NELP Report: Impact of Shared-Reading Interventions on Young Children’s Literacy Skills Research Paper
The report under analysis examines the impact of shared-reading practices on children’s literacy skills, including oral language skills, print knowledge, and other aspects. The given report focuses on quantitative measures rather than on qualitative to measure the extent to which the interventions influences toddlers in the course of their intellectual development.
The writers provide a series of studies examining the connection between children’s literacy and shared-reading interventions to define which ones are appropriate for the given study, as well as highlight the most valid studies using relevant variables. Complex and composite measures were involved to compare the studies and outline which ones reflect the actual impact.
Writer’s Understanding of the Report
To define that oral language skills are the most appropriate to use to analyze the impact of shared-reading practices, the writers have overviewed a number of related researches. While looking through various perspectives of the study, it has been defined that such variables as phonologic awareness, oral language, print knowledge, and alphabet knowledge are the most frequent ones. By presenting the studies, the authors have introduced calculations and charts presenting numerical data on the results of the study.
The researchers have been consistent in presenting the findings and results of the study. To begin with, the research designs and criteria of the intervention analysis have been clearly identified. In particular, the authors focus on the analysis of randomized control trial and quasiexperimental design with reference to the evaluation of the efficiency of the interventions with the results (Lonigan et al., 2008). Nineteen studies have been presented to highlight the main outcomes of the interventions.
The second stage introduces the identification of the outcome variables that are used to define effect size estimates based on various models. Among 19 studies, 16 papers outlined the impact of interventions on level of oral language studies. The rest of the studies examined other variables mentioned above (Lonigan et al., 2008).
However, the presence of the identified variables does not exclude the possibility of the intervention influencing other children’s literacy skills, which limits significantly the research. Finally, the article enlarges on the results obtained from the study to build the tables and compare the variables.
Personal Interpretations and Observations
In the search for the results and connections, the researchers resort to a great number of calculations and numerical data that distracts from the qualitative results. The latter analysis is much more important because of the actual purpose of the report.
In this respect, the purpose of the report is to define the impact itself of the intervention on children’s literacy rather than the extent and criteria in accordance with which this impact is measured (Lonigan et al., 2008). As a result, the researchers failed to concentrate primarily on the main goals of the studies.
Despite the excess focus on quantitative aspects of research, the analysis of population and age is still important for defining the impact of shared-reading practices on the children’s literacy skills. The detailed presentation of results, as well as explanation of data in tables contributes to the validity and value of the report (Practical implications of the NELP report, 2009). By introducing the scientific findings of the NELP report, it is possible to structure perspectives for future practical implications for developing children’s literacy.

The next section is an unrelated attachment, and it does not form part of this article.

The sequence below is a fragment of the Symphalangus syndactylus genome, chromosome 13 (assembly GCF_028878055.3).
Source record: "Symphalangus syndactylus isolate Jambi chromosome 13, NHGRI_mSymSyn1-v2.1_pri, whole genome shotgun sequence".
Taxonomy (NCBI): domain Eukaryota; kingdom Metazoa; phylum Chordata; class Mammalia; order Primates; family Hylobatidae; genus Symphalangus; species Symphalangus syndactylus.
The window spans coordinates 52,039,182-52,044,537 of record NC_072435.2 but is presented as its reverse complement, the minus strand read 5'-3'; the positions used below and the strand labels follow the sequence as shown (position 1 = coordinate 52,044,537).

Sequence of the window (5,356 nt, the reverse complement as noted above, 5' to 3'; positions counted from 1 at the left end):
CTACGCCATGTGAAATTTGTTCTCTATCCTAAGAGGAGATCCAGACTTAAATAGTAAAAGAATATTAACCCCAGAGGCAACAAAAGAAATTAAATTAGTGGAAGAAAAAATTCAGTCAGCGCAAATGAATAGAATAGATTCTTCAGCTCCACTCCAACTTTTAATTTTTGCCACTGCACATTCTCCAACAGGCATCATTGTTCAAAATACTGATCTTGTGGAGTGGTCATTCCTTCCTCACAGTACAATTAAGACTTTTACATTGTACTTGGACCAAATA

The Main Strengths and Weaknesses of the Report
The main strength of the report lies in detailed account on the effects of shared-reading practices on children’s level of literacy which is seen from different perspectives, including demographics, age risks and other variables.
The study also provides an alternative approach to discussing the actual connection between the intervention and children’s skills, namely print knowledge and oral language skills. More importantly, the researchers have proved that the activity does not have a high effect on the development of specific skills because its narrow focused approach. A one-dimension technique, therefore, will not be effective to children to acquire the necessary skills and abilities.
Despite the statistically supported research, it does not provide the actual purpose and importance of NELP report. The main weakness of the report consists in an ambiguous juxtaposition of facts and scarcity of related researches to make the above-presented conclusions.
The researchers have managed to frame the paper and underline the most important conclusion made from their studies. They have also defined the implications for future research in the field. The conclusions were consistent enough to include a number of findings that were presented in the body of the paper. With regard to the concluding paragraph, the article provides an alternative, one-dimensional outlook on the defined problem.
The limitedness of the research is explained by insufficient presentation of related studies. In particular, the scholars make conclusion based on the researchers they have found, which does not exclude the possibility of the presence of other researchers withdrawing the conclusions. The evidence, therefore, shows that there are many other alternatives of deciding what tools can be used to improve children’s literacy skills.
Lonigan, C. J., Shanahan, T., & Cunningham, A. (2008). Impact of Shared-Reading Interventions on Young Children’s Early Literacy Skills. In T. Shanahan, A. Cunningham, K. C. Escamilla, (Eds.) Developing Early Literacy. US: National Institute for Literacy. pp. 152-165.
Practical implications of the NELP report. (2009). Reading Today, 26(4), 10.
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